So, you’re really active on social media. Have you connected with a lot of the “Power Rangers” fanbase over Twitter and other sites?

Oh yeah. Over social media, I’ve been able to reconnect with a lot of my fans, which has been amazing because social media and the conventions go hand-in-hand. Over social media, I’m able to say, “Hey, if you’re in the Dallas area, I’m going to be at such-and-such convention at such-and-such time.” So, on social media, I’m able to interact with them that way and then when I actually get to see them in person, we are able to do photos and autographs and such. So, it’s awesome.

Speaking of conventions, you’re at San Diego Comic Con this week. Who are you excited to reconnect with? Are you pretty close with all the original cast?

That’s just it: about forty weeks out of the year, I’m gone touring and doing comic-cons practically every weekend, but all the other Rangers do these kinds of things, too, so I see them all the time. Most of them live in LA anyway, so I’ll see them out and about, and we get together and hang out. We’re really like a big family. And then, of course, when we travel on the road, there’s always one, two, three of us from different series who travel together, so it’s not like I haven’t seen these guys for a long time where I would have to reconnect with them, you know? But, we always have fun. In different cities, we like to go out and check out the nightlife and stuff like that, so it’s always a blast.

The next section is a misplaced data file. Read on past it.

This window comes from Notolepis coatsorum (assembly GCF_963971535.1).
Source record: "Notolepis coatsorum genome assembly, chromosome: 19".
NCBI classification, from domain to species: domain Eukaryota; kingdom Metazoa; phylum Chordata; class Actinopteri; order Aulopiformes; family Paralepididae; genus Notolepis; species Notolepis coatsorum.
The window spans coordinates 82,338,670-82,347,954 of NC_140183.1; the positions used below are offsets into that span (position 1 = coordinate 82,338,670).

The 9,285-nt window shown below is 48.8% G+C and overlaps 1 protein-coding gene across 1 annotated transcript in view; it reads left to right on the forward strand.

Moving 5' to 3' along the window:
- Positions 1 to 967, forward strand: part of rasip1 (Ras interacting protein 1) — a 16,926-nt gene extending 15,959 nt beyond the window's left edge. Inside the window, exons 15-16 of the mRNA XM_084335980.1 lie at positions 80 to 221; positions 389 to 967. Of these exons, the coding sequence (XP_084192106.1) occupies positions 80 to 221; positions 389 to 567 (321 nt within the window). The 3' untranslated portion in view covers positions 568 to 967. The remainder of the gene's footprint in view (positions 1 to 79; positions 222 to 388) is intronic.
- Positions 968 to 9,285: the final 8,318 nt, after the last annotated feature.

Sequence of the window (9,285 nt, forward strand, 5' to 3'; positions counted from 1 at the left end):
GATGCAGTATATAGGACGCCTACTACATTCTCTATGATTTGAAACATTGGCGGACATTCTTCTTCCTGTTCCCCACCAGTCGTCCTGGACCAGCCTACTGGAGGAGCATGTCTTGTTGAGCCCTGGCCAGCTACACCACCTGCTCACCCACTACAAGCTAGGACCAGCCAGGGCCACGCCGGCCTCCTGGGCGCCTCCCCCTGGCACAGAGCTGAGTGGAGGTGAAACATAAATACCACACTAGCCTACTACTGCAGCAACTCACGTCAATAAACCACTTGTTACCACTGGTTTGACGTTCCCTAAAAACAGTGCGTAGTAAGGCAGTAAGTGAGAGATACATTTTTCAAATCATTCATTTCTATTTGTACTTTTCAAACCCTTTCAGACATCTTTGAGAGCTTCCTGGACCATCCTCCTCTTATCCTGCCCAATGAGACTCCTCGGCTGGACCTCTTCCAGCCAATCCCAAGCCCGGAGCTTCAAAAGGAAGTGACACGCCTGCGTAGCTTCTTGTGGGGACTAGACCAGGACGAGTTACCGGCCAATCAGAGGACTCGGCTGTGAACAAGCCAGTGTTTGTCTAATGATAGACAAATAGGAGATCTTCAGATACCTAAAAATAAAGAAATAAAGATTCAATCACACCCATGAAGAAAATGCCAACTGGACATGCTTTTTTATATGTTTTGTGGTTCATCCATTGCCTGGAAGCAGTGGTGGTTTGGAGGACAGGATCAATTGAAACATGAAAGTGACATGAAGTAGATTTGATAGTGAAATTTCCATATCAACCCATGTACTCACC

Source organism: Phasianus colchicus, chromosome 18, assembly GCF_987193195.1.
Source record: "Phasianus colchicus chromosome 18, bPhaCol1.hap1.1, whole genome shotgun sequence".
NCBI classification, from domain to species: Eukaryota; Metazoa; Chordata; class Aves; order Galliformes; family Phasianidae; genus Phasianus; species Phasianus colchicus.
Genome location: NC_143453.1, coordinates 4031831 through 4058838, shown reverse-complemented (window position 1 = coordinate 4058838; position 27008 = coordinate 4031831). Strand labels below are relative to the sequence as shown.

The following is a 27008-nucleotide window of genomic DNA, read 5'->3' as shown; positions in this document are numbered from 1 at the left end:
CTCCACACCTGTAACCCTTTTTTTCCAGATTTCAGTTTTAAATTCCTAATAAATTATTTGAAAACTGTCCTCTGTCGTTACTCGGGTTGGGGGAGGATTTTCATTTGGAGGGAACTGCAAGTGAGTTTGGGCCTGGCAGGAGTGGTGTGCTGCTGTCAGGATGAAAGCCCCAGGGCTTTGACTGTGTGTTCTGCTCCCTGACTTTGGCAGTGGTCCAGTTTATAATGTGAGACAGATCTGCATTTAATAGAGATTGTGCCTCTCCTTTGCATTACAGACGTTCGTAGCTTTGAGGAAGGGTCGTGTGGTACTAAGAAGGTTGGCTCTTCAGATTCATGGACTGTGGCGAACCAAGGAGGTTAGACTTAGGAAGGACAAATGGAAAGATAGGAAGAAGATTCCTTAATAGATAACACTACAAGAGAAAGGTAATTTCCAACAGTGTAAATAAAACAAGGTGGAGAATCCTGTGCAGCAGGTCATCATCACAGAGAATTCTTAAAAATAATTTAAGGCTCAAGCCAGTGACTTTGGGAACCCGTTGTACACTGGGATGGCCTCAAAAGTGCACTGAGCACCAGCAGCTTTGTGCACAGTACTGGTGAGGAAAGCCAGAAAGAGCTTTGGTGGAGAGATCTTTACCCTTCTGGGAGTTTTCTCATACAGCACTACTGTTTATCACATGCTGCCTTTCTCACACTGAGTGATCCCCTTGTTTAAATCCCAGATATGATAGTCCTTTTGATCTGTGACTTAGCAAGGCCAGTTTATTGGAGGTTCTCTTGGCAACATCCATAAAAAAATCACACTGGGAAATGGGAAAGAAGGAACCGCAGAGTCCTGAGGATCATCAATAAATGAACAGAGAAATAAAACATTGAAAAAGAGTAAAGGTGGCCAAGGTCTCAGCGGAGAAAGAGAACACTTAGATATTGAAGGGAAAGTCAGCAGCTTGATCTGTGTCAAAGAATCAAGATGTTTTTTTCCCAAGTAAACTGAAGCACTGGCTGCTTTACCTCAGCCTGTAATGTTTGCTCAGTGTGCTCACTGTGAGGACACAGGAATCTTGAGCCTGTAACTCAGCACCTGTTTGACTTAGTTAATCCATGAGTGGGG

Are you going to go to the panel for the new “Power Rangers” movie that is going to be coming out?

I’m not sure. I don’t know exactly when the panel is or if it overlaps with the times that I’m there—I’m going to be there Friday, Saturday and Sunday from about 10:00 am—2:30 pm—but I’d like to go check it out and say hi to everybody and meet the new crew. It would be cool if we could do photo ops together so that people could see that we’re supporting it, too. We also have another convention coming up called Power Morphicon, which is a strictly just a Power Rangers convention, and that’s a fun one. We do that every other year and it’s always a blast. There, I see a lot of people that I haven’t seen for a while so we definitely reconnect. So, I imagine the cast of the new movie will be making an appearance at that convention, too.

In the years since being on “Power Rangers,” you’ve been really involved in martial arts instruction, and you mentioned that your interest in it predated the show. Can you tell me about your school, Force Balance Brazilian Ju-Jitsu?